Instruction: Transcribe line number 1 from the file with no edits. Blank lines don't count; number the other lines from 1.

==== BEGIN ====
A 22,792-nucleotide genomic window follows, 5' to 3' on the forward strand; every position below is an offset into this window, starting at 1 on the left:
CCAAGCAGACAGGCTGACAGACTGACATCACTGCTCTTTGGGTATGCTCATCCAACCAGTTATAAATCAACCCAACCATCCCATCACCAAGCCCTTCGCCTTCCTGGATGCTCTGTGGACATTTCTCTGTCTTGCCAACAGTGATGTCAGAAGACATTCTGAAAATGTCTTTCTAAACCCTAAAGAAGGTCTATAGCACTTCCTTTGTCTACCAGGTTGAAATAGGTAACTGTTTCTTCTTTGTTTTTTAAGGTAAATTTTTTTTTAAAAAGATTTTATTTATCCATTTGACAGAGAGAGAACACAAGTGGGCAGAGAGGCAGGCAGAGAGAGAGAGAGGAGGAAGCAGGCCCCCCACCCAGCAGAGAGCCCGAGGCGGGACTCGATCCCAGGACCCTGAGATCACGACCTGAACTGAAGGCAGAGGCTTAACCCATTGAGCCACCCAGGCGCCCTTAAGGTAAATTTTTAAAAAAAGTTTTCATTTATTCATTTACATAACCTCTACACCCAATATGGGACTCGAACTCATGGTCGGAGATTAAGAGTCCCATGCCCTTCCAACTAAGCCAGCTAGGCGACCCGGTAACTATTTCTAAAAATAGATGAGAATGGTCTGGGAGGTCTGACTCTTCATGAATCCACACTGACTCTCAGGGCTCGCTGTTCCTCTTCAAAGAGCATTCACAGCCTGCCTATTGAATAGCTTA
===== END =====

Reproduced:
A 22,792-nucleotide genomic window follows, 5' to 3' on the forward strand; every position below is an offset into this window, starting at 1 on the left: